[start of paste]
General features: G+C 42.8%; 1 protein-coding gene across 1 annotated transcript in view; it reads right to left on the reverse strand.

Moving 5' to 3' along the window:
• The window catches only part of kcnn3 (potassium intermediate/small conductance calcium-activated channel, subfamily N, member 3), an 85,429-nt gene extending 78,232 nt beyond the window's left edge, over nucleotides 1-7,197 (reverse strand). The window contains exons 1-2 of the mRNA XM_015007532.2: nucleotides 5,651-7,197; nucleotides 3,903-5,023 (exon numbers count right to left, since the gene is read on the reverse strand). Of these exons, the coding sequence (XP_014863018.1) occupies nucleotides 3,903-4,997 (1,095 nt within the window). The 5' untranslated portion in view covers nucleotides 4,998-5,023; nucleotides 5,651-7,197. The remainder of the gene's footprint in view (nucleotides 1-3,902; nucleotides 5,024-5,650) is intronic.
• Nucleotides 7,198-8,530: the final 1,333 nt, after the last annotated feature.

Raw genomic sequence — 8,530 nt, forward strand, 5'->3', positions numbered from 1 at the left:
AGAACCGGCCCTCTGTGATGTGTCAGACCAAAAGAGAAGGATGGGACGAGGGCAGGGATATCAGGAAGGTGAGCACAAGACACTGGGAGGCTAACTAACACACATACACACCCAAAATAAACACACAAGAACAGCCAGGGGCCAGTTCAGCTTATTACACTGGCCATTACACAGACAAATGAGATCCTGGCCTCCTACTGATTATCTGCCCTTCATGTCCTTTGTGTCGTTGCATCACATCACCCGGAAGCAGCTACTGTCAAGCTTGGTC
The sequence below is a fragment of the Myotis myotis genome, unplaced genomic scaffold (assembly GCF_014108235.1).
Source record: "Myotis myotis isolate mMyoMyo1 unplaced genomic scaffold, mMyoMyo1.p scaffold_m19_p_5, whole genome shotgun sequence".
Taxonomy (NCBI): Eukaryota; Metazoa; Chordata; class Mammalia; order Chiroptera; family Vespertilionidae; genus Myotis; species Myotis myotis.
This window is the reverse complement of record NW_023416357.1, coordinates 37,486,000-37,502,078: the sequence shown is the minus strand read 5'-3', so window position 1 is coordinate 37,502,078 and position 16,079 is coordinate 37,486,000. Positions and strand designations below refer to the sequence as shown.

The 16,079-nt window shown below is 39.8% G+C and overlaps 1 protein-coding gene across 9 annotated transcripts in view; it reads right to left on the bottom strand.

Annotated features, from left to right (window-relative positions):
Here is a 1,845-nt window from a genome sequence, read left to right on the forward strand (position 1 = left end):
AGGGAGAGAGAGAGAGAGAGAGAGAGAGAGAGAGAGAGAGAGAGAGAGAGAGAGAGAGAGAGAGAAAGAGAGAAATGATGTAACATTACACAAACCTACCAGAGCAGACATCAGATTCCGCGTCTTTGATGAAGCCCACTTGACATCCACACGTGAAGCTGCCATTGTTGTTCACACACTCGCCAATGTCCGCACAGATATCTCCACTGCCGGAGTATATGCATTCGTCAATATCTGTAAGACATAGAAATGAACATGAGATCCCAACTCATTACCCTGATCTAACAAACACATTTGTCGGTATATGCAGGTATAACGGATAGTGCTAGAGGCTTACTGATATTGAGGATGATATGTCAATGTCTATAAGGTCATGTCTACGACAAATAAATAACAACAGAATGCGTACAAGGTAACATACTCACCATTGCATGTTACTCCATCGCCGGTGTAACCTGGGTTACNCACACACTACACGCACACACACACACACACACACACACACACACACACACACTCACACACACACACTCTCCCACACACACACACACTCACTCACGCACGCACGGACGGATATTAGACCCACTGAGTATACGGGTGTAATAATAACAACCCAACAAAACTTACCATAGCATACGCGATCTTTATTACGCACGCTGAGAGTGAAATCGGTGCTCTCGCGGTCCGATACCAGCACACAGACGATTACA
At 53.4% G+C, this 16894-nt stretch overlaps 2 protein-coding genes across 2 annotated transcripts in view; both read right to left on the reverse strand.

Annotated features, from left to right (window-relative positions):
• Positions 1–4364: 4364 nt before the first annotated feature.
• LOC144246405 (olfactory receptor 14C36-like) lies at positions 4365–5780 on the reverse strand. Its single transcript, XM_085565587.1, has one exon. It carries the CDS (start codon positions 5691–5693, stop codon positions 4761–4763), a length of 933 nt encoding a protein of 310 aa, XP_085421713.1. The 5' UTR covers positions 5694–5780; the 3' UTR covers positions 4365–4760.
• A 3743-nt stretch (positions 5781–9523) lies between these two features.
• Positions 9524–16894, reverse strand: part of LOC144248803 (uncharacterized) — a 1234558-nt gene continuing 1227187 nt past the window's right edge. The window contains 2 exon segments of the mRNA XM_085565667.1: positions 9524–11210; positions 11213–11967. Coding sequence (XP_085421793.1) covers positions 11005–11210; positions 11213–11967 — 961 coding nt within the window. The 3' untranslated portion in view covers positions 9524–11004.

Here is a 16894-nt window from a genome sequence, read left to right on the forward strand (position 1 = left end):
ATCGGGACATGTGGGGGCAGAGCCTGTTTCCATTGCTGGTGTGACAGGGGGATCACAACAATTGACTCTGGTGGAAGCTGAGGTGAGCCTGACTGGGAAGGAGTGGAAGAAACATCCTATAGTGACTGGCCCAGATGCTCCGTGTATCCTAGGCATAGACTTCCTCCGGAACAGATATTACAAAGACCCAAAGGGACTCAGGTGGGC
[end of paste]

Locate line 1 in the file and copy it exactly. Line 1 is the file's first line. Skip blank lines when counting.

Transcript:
General features: G+C 42.8%; 1 protein-coding gene across 1 annotated transcript in view; it reads right to left on the reverse strand.